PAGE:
Evaluating What Works
Robert Richardson and Matt Statler
Paul Krugman (2009) recently attributed the ongoing global financial crisis to a confusion among economists who have, he alleged, allowed an appreciation of the beauty of certain theoretical models to cloud judgment about their truth. Although organizational theorists have considered the relationship between truth and beauty periodically over the years (e.g., Astley 1985; Weick 1989; Nonaka 1993), no attempts have yet been made to consider the debates among contemporary philosophers about the distinction between facts and values (Putnam 2002). in this chapter, we trace out the history of these philosophical debates, seeking to develop a pragmatic theory of meaning that has general implications for organizational theory and specific implications in view of the ongoing financial crisis.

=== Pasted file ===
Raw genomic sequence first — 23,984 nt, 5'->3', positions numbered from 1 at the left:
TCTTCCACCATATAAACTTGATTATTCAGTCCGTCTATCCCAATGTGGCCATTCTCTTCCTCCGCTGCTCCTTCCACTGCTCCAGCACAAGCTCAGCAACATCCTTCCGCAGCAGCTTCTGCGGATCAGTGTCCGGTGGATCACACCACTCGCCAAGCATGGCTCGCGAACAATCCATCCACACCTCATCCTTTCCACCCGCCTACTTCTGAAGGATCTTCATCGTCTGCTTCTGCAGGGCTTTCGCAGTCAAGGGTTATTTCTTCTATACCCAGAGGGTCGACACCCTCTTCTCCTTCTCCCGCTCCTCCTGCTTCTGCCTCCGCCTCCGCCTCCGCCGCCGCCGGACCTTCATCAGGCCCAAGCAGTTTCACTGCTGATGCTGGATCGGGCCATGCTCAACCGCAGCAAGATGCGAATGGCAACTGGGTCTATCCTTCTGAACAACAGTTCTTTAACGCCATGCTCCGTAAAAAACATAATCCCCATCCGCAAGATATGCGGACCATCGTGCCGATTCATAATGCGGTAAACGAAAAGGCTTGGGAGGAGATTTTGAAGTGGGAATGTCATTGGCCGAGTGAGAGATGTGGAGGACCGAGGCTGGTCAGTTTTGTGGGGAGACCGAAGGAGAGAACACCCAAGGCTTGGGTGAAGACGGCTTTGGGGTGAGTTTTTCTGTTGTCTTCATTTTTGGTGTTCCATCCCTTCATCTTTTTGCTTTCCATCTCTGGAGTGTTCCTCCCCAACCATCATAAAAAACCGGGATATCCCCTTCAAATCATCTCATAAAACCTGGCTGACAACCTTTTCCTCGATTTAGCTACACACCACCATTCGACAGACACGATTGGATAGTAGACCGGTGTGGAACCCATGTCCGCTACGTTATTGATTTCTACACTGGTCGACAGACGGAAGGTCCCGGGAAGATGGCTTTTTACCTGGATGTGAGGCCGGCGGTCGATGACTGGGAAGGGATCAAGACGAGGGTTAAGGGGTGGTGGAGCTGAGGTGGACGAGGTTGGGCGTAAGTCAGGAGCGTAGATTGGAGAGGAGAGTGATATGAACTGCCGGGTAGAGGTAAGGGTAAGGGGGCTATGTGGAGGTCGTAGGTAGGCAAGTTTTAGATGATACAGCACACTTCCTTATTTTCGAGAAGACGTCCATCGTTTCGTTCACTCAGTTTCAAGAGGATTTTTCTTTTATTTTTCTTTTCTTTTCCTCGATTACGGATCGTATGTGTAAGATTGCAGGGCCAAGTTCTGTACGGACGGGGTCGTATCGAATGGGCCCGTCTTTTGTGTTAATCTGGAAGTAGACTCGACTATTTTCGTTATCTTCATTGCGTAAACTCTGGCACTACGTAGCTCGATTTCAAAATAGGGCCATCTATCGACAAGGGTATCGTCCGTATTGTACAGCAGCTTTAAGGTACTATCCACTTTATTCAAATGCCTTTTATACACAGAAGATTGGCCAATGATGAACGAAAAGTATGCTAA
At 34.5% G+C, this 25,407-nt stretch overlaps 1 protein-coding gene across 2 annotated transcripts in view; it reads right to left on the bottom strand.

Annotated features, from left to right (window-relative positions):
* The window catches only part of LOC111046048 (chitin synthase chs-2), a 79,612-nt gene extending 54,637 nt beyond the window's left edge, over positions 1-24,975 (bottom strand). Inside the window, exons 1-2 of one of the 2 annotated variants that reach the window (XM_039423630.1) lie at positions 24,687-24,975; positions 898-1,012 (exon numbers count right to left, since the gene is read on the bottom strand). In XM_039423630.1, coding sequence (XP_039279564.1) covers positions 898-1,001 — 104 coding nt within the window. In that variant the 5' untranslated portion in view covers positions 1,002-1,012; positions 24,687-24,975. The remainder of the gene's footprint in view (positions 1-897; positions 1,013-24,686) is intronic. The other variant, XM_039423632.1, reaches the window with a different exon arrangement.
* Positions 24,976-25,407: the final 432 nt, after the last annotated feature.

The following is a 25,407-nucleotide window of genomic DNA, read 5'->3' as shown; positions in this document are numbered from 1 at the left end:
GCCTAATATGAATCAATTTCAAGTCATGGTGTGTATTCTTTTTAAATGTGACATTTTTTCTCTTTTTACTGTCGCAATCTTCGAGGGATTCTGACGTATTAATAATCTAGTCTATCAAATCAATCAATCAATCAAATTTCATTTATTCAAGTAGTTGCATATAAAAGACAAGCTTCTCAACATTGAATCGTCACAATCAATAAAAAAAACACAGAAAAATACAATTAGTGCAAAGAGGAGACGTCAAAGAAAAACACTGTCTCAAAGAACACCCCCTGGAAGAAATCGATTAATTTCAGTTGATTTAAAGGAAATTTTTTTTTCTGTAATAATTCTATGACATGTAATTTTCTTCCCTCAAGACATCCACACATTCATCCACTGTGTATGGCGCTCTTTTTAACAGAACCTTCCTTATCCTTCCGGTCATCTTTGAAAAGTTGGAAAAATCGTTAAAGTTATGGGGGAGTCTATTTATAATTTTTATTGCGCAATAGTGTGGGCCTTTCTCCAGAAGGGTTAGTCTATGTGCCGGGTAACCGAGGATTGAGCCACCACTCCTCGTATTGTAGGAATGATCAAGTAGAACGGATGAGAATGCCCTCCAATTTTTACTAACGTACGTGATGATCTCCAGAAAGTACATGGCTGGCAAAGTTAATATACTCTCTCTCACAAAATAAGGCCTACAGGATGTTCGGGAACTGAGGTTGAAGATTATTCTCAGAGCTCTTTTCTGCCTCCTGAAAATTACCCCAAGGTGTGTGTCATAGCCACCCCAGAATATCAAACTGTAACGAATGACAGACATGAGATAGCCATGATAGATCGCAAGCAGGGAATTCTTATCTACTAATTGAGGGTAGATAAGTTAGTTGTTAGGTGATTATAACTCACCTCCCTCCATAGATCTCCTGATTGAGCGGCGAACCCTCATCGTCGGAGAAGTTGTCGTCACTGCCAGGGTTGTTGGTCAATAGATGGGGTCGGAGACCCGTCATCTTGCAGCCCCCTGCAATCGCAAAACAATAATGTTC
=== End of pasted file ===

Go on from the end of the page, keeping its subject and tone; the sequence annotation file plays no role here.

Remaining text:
as a Confusion of Beauty and Truth
In a New York Times column titled “How Did Economists Get It So Wrong?” the Nobel laureate Paul Krugman (2009) alleges that economists have, first and foremost, mistaken beauty for truth. Falling under the woozy sway of predictive power, they have mistaken their models for the real world. As a matter both of disposition and practice, they have gathered data from the world that confirm the veracity of these models, and they have discounted data that do not support them. These mistakes, Krugman claims, set up the global markets for a crisis, and so long as we do not critically examine and learn from those mistakes, we will continue to perpetuate the situation in